Hi all,
I am working to analyze some microarray data (GSE116560) with hopes of comparing gene expression between patients on a ventilator versus those not on a ventilator for three different timepoints (ARDS diagnosis day 1, 4, or 8). My experimental matrix can be represented by *design*:

```
set.seed(123)
design<-data.frame("id"=1:68,"ARDS_day"=c(rep(1,30),rep(4,22),rep(8,16)),"age"=sample(18:84,replace=
T,size = 68),"gender"=rep(c("male","female"),68/2),"vfd_days"=rep(c(0,10,0,25),17))
design$vent_status<-ifelse(design$vfd_days==0,"on_vent","off_vent")
design$condition<-paste0(design$vent_status,"_",design$ARDS_day)
design<-model.matrix(~age+gender+condition,design)
design
```

then I will fit the linear model and run emperical bayes as follows:

```
fit <- lmFit(y,design)
cont.matrix <- makeContrasts(day4_on_vs_off_vent = conditionon_vent_4 - conditionoff_vent_4,
levels=design)
fit2 <- contrasts.fit(fit, cont.matrix)
fit2 <- eBayes(fit2)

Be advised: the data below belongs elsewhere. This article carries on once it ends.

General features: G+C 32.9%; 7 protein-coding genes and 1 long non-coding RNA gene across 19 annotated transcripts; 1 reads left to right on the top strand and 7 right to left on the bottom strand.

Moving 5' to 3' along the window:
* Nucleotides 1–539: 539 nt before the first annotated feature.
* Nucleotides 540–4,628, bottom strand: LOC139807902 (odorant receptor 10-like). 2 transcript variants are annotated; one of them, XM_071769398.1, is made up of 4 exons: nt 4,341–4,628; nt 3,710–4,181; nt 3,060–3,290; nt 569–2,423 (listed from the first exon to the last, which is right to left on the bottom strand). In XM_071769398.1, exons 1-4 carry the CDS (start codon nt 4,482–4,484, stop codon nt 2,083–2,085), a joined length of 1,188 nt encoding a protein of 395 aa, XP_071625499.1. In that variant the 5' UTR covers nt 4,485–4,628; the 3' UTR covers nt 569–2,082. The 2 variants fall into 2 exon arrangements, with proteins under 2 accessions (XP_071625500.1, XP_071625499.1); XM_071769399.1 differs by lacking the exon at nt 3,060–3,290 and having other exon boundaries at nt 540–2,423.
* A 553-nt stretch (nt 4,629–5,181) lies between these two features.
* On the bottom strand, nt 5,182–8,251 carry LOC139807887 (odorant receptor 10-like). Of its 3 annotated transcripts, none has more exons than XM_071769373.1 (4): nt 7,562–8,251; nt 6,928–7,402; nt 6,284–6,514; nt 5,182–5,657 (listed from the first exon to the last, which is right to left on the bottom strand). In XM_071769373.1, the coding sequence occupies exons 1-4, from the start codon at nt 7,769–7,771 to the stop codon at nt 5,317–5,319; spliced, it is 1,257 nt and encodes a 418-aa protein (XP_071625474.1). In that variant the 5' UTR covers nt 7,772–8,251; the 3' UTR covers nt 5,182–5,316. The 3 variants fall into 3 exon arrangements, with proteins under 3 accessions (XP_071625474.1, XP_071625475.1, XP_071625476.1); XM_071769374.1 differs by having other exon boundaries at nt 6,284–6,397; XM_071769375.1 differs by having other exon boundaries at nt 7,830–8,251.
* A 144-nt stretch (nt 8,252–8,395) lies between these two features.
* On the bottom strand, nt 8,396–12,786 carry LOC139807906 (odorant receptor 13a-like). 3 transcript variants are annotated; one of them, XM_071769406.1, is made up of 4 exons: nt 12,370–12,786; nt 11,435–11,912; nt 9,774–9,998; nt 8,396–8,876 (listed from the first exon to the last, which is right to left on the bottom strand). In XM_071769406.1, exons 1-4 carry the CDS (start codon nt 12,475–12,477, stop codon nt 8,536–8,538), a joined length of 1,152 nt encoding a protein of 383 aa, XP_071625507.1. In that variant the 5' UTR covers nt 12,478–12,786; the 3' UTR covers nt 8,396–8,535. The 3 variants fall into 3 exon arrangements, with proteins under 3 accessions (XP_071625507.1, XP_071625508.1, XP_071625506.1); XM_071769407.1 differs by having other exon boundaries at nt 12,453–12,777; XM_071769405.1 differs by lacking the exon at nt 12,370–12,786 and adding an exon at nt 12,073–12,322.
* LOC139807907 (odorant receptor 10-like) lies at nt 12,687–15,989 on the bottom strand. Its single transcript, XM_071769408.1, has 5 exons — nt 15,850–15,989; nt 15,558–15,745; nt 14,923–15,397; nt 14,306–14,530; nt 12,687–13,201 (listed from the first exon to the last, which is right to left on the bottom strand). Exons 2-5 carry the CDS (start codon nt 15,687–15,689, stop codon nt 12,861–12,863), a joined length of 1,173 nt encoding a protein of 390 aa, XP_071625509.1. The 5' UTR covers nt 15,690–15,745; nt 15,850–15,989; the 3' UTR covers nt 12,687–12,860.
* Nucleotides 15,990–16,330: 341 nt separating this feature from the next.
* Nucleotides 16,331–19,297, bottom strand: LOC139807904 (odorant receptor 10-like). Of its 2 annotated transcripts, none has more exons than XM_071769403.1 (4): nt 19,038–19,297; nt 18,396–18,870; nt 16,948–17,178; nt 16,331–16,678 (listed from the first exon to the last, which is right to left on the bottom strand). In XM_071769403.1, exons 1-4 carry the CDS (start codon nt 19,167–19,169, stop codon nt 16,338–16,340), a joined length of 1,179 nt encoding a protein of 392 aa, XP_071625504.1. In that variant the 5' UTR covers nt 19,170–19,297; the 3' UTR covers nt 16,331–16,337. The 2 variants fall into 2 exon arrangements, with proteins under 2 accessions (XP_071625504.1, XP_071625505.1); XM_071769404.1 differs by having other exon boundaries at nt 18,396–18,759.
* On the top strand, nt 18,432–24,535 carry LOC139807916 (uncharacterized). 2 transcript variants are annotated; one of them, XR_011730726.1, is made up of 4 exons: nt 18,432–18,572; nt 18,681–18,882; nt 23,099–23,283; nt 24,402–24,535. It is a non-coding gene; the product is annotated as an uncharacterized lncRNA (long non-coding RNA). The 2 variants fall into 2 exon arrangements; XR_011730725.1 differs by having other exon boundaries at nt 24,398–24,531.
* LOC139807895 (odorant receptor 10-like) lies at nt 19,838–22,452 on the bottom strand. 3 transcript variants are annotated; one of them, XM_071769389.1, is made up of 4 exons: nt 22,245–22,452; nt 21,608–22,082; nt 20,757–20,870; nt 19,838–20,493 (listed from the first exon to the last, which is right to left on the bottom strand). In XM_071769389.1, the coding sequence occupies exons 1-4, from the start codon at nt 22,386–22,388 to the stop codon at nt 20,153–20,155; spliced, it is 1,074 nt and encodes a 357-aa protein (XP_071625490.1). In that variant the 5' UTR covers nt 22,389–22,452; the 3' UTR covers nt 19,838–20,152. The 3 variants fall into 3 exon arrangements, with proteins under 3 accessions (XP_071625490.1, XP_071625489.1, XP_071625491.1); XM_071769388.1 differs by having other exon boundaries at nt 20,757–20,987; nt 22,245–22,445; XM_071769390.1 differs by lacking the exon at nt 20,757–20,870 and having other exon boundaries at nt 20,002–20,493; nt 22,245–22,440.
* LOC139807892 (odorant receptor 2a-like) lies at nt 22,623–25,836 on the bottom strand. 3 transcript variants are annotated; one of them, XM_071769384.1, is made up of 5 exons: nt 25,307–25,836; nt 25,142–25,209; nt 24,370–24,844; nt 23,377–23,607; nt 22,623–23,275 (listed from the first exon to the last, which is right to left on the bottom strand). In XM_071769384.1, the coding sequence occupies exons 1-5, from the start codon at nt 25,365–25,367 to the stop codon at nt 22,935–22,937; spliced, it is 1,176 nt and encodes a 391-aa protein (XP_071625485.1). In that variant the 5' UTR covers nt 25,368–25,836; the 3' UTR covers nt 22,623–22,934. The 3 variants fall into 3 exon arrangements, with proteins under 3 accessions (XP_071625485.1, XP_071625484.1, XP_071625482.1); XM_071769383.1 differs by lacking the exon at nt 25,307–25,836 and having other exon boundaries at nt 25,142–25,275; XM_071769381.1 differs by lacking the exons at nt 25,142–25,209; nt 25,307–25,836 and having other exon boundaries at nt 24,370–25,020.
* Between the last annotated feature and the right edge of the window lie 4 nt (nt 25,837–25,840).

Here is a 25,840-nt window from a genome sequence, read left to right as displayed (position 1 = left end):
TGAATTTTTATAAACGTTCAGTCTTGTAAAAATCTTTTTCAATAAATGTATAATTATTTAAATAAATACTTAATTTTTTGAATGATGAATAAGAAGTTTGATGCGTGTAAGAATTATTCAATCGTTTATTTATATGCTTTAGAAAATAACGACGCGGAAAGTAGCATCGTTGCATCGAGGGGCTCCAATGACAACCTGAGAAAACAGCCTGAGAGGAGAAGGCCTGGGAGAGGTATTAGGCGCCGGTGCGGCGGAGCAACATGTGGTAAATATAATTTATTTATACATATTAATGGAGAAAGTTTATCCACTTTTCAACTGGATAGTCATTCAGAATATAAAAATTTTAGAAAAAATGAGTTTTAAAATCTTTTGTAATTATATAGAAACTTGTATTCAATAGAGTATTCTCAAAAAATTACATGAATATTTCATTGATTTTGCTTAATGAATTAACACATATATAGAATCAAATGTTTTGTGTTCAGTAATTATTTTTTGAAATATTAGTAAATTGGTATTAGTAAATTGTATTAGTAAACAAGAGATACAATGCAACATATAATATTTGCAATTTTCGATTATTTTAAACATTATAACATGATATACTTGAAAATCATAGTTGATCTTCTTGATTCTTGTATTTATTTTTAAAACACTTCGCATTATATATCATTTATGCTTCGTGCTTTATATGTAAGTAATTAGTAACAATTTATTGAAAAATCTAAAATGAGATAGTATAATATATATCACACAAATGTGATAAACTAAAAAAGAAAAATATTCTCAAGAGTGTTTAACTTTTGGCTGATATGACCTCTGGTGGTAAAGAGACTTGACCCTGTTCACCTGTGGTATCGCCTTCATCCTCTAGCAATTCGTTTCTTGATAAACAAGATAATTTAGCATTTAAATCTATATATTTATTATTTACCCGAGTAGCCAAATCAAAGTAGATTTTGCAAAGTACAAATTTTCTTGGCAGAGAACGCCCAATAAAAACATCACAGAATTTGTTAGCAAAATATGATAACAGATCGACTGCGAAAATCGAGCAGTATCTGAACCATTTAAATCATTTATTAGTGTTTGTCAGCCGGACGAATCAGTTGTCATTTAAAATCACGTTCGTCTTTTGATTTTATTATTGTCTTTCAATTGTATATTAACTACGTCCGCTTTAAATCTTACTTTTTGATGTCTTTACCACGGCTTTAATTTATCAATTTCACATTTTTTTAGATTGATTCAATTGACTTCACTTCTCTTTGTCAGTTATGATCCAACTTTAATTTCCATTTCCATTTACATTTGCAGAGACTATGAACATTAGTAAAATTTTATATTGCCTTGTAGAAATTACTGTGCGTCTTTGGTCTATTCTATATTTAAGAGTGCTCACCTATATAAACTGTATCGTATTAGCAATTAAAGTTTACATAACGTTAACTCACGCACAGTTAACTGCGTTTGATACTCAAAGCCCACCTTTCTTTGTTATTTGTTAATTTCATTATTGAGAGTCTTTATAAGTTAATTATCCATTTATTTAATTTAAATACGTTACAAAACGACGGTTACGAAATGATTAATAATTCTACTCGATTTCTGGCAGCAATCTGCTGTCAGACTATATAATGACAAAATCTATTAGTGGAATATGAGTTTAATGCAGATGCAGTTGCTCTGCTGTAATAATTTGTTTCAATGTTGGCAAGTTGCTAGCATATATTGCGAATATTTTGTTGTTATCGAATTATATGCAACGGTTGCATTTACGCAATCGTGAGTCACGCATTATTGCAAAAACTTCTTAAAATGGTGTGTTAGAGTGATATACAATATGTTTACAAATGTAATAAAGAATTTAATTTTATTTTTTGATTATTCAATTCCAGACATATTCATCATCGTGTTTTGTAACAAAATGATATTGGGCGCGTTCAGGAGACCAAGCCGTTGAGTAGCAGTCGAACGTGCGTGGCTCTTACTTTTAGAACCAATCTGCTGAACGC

topTable(fit2, adjust="BH", n = Inf)
```

I am quite confused however. If anyone could help me with these questions I'd be greatly appreciative!

Should I use an intercept ("model.matrix(~1+age+gender+...")? I understand that this is usually best for numeric covariates (e.g. age) and shouldn't matter for gender, but feel unsure what I should do if I have both types.

How do I make the appropriate contrast for on vent vs. off vent for ARDS day1? Design has a column "conditionon_vent_1" but

**no**column "conditionoff_vent_1." Does this mean "conditionoff_vent_1" is represented by (Intercept)?

I have been looking at the limma userguide extensively and still feel confused. Thanks for any guidance!

Brian

This is extremely helpful, thank you. Do you have any insight into why it's best to specify the variable of interest first?

I think I have figured out what I needed to with the help of your answer!

When there are multiple categorial variables,

at most onecan retain all of its levels in the model. If two or more variables are "one-hot encoded" (made into indicator variables) it results in a condition called "multicollinearity" which means the linear model cannot be fit, because effects are non-identifiable (see https://discourse.pymc.io/t/real-life-example-on-housing-price-regression-advice-requested/3050/5).To address this common issue,

`model.matrix`

will retain all levels of the 1st variable; and drop the 1st level of every subsequent variable.Therefore, to ensure your variable of interest retains all of its levels, specify it first.